Click on the appropriate ‘Section’ button on the right to read about how Creeds developed in the Church.

The Development Of The Creeds

The Creeds and the Jewish Shema

Some see a conflict between scripture and the creeds of the Church but the affirmations of the creeds grow out of scripture and crystallise their message. The two best known, the Apostles Creed and the Nicene Creed(recited at Mass each Sunday) have part of their origin in the Jewish tradition, particularly in the Shema the great statement of faith in one God recited twice daily by devout Jews. “Hear, O Israel, the Lord our God, the Lord is one.” (Deut 6:4). One of the key religious insights of Judaism is the conviction that God is one. This is called monotheism. Judaism, Christianity and Islam are the three monotheistic faiths.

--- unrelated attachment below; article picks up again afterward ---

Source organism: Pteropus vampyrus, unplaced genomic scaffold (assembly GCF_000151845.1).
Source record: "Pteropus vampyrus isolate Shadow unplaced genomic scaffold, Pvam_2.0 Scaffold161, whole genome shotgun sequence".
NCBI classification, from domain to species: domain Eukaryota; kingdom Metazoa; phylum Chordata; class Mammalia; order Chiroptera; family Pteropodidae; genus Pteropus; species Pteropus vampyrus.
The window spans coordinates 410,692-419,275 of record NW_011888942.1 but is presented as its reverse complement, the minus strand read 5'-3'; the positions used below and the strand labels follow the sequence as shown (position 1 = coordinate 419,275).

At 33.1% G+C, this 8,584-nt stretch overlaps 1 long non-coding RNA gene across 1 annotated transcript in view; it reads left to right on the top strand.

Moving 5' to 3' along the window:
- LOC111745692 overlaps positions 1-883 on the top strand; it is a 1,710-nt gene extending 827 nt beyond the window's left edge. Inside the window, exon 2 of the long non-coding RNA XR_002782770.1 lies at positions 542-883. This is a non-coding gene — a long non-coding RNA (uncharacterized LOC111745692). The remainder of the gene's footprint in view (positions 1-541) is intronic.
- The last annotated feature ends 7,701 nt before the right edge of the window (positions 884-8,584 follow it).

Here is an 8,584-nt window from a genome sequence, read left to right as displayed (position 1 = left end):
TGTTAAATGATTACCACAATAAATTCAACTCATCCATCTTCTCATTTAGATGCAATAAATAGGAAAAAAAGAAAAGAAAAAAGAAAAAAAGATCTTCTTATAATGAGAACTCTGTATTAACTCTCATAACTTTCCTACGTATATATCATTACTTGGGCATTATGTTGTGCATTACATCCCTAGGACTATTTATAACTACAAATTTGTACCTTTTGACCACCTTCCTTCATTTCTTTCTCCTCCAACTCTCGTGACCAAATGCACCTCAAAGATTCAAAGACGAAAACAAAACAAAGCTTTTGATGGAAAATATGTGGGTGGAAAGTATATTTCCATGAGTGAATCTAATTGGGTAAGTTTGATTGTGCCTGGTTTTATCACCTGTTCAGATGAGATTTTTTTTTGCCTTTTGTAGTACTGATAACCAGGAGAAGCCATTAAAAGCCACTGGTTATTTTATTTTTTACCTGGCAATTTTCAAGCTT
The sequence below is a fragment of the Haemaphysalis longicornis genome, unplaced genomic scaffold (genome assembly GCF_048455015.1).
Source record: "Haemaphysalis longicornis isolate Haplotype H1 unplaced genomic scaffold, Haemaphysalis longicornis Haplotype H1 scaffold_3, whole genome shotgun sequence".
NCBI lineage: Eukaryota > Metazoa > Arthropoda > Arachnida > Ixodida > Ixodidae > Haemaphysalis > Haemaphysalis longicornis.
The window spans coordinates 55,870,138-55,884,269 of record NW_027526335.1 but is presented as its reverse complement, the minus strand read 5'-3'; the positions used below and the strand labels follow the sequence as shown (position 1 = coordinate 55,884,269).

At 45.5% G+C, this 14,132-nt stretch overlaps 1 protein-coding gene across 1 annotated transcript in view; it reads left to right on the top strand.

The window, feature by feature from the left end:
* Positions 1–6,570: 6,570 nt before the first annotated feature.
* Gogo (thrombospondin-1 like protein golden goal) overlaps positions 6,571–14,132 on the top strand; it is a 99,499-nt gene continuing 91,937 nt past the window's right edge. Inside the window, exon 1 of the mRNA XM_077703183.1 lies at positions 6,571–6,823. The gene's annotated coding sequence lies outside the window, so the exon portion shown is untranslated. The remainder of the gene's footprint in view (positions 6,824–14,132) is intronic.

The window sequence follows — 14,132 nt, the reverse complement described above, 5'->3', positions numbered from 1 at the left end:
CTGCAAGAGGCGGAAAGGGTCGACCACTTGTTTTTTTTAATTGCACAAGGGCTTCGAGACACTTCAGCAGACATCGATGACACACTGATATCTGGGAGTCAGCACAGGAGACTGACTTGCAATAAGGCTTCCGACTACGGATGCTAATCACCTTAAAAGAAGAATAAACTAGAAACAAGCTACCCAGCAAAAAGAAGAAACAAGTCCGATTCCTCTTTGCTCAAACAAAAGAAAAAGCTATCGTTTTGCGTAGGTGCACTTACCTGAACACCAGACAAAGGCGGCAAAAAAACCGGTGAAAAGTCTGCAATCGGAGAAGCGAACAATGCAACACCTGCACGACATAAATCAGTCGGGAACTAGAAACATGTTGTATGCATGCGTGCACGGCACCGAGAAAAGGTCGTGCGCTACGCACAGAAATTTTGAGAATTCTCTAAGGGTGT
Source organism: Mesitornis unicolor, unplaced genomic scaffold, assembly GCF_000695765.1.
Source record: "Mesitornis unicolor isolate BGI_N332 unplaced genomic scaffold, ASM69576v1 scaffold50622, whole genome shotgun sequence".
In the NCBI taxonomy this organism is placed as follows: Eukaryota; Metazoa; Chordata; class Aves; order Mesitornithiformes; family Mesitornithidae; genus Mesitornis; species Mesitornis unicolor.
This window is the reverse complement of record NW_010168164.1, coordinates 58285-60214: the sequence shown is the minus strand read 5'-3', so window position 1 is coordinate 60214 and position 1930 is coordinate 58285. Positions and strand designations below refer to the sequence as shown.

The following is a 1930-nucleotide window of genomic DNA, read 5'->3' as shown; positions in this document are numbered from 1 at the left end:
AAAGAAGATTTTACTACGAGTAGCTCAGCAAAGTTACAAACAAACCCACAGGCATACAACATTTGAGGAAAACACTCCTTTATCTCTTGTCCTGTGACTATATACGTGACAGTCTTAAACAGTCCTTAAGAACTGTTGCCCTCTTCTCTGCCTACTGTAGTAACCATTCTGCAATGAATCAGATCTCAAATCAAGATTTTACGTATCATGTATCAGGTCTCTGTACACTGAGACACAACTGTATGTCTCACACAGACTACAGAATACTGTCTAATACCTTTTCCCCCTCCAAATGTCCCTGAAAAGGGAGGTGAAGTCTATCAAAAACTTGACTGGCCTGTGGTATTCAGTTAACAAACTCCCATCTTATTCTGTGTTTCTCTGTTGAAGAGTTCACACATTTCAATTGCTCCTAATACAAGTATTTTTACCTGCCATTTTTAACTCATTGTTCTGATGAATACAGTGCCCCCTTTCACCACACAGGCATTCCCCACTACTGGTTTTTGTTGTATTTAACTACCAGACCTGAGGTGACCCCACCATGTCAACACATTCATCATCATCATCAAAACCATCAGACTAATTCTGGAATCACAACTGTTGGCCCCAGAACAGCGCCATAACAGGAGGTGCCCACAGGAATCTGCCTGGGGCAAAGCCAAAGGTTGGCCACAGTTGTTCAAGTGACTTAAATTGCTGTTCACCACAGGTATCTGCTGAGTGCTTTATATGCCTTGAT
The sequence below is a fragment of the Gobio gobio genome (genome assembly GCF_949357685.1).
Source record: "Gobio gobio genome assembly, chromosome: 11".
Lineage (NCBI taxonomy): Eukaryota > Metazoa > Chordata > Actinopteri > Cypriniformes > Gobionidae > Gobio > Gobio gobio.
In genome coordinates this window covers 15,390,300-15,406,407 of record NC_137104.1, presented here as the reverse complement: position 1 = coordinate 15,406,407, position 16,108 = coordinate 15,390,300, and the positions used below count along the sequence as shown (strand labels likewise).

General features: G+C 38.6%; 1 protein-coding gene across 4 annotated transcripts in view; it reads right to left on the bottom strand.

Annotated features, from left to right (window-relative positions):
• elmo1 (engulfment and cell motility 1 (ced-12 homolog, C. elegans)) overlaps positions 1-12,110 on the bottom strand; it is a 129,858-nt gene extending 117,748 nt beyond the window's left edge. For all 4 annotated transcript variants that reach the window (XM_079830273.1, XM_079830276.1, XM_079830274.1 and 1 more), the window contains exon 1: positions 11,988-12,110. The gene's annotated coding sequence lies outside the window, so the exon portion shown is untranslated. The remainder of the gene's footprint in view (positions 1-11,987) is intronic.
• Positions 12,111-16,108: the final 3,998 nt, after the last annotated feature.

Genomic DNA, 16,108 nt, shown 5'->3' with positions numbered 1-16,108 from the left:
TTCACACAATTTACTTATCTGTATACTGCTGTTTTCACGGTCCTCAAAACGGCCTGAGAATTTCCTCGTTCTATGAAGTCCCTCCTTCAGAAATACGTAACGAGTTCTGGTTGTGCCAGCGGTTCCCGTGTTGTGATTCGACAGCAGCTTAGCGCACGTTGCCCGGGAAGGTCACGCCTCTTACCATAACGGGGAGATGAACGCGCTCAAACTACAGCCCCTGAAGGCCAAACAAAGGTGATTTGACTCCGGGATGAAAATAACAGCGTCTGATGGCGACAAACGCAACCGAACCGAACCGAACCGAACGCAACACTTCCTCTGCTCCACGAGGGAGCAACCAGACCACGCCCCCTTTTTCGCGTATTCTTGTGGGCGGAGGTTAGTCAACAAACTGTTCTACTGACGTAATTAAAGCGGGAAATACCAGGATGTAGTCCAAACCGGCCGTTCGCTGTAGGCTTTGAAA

Further Reading

An article on the Jewishness of the Nicene Creed makes some interesting points about the origins of the creed that emerged from the Council of Nicaea (325) and has often been seen rather as reflecting a strong Greek influence in Christian faith.

Gospel foreshadowing of the creeds

The New Testament also contains affirmations about Jesus Christ which though they are not creeds are statements of belief which foreshadow the simplicity and straight-forwardness of the articles of the creed. Examples of these statements of faith are in the box below.

  • ‘I have seen and borne witness that this is the Son of God’ (John 1:34)
  • ‘Rabbi, you are the Son of God! You are the King of Israel!’ (John 1:49)
  • ‘You have the words of eternal life; and we have believed, and have come to know, that you are the Holy One of God’ (John 6:68)
  • ‘You are the Christ, the Son of the living God’ (Matt. 16:16)
  • ‘Yes, Lord; I believe that you are the Christ, the Son of God, he who is coming into the world.’ (John 11:27)
  • ‘My Lord and my God’ (John 20:28)
  • The value of open declaration of faith is affirmed in the gospel: